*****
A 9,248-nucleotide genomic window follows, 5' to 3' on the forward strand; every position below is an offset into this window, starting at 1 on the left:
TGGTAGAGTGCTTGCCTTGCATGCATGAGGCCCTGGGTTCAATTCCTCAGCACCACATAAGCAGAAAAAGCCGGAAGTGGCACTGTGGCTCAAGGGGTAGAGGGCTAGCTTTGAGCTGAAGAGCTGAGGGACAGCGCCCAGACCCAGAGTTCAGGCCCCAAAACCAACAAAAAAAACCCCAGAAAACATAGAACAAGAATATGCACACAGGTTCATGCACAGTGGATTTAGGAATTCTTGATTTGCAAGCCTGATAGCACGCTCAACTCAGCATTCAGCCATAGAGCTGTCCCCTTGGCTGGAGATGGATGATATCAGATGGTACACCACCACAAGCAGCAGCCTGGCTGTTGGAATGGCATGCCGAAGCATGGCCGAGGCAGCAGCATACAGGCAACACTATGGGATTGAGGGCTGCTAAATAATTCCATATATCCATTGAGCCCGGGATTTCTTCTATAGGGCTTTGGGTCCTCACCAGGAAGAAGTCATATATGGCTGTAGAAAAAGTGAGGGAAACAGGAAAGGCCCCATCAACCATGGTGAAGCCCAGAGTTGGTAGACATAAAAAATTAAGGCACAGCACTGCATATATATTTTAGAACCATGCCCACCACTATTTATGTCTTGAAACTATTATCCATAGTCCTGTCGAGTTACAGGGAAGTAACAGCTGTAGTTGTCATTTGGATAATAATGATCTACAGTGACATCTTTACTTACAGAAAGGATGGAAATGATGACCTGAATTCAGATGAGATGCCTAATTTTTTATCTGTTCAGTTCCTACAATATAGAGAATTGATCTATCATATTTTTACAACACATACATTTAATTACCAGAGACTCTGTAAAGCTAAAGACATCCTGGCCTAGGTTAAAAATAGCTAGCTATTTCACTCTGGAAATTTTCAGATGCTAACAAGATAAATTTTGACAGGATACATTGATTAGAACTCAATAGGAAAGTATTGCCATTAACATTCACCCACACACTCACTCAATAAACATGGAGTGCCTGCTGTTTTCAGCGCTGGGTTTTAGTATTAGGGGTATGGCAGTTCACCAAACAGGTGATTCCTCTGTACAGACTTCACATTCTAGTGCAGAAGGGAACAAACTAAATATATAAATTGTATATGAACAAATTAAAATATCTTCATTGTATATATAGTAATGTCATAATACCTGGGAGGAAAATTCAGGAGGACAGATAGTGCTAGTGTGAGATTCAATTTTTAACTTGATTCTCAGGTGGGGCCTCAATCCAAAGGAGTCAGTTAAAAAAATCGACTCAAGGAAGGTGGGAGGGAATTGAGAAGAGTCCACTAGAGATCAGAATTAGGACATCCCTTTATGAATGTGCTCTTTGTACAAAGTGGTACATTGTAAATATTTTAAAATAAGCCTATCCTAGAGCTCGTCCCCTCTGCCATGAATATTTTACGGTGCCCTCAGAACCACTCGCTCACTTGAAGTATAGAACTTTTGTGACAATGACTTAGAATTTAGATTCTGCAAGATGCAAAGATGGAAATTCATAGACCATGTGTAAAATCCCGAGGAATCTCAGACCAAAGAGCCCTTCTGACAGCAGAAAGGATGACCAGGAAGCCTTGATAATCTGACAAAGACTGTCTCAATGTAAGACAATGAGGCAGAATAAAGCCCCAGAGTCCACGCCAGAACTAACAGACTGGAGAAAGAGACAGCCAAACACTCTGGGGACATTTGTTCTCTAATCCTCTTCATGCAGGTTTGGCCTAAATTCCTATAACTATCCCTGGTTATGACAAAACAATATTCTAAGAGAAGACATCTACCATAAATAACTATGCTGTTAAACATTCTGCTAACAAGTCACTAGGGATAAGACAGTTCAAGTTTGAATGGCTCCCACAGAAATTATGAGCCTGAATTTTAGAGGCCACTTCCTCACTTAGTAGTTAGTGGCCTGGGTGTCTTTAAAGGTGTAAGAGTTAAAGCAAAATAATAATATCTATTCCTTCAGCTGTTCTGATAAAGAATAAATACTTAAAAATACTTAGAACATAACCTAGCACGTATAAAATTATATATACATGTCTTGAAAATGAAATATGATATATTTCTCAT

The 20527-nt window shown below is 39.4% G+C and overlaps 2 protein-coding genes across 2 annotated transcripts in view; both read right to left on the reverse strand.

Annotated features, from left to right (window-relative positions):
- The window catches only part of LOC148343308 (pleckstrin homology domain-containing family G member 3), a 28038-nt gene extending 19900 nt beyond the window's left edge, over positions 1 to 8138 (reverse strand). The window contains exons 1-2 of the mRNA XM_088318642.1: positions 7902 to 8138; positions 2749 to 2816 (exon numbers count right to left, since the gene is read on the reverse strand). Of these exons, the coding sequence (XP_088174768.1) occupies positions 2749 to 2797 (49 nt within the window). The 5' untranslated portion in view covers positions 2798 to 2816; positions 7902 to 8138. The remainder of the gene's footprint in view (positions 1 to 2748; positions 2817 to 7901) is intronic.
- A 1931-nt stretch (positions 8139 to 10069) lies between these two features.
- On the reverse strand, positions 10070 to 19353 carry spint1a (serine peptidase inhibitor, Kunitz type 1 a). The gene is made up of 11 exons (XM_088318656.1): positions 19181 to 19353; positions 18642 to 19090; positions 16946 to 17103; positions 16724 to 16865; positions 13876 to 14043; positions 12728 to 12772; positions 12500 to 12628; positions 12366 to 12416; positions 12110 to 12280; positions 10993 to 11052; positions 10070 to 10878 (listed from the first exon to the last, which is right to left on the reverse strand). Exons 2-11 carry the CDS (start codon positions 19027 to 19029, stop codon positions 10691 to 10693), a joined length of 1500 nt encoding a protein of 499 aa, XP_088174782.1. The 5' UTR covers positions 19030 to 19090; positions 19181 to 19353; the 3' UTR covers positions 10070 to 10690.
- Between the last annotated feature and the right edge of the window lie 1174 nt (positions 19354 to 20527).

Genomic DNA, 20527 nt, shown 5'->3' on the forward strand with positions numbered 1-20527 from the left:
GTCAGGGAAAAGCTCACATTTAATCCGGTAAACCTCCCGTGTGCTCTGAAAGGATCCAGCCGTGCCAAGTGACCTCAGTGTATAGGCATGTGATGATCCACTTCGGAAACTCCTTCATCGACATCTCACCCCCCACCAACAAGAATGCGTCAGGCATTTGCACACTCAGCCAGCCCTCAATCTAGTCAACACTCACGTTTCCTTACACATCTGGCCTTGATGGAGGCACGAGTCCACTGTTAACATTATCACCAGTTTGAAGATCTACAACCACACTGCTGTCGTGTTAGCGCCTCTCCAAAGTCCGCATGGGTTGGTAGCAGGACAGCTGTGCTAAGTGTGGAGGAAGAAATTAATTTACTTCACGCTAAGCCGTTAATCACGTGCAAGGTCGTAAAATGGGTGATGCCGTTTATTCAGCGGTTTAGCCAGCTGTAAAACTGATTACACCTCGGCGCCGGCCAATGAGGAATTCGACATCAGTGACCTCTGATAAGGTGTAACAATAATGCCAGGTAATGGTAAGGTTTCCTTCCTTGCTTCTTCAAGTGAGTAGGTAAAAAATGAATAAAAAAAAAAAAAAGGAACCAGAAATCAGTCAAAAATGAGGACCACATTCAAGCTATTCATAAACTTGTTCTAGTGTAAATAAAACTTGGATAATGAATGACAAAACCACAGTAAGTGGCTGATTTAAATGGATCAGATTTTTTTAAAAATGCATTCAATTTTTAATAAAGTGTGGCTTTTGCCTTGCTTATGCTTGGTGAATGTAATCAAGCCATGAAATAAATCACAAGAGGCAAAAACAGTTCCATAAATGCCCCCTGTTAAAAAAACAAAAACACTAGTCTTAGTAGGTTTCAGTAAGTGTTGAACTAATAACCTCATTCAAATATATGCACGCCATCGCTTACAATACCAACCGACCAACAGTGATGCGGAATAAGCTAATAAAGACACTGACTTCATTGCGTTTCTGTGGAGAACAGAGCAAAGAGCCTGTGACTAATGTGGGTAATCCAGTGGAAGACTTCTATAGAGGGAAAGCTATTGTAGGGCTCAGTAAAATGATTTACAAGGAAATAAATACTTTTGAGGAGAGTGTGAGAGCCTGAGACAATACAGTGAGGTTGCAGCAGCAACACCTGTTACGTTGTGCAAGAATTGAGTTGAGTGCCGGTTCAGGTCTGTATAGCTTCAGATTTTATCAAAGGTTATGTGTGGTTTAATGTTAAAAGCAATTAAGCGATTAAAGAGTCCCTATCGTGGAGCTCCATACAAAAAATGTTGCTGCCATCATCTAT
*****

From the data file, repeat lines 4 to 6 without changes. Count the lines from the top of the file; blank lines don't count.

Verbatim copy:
Annotated features, from left to right (window-relative positions):
- The window catches only part of LOC148343308 (pleckstrin homology domain-containing family G member 3), a 28038-nt gene extending 19900 nt beyond the window's left edge, over positions 1 to 8138 (reverse strand). The window contains exons 1-2 of the mRNA XM_088318642.1: positions 7902 to 8138; positions 2749 to 2816 (exon numbers count right to left, since the gene is read on the reverse strand). Of these exons, the coding sequence (XP_088174768.1) occupies positions 2749 to 2797 (49 nt within the window). The 5' untranslated portion in view covers positions 2798 to 2816; positions 7902 to 8138. The remainder of the gene's footprint in view (positions 1 to 2748; positions 2817 to 7901) is intronic.
- A 1931-nt stretch (positions 8139 to 10069) lies between these two features.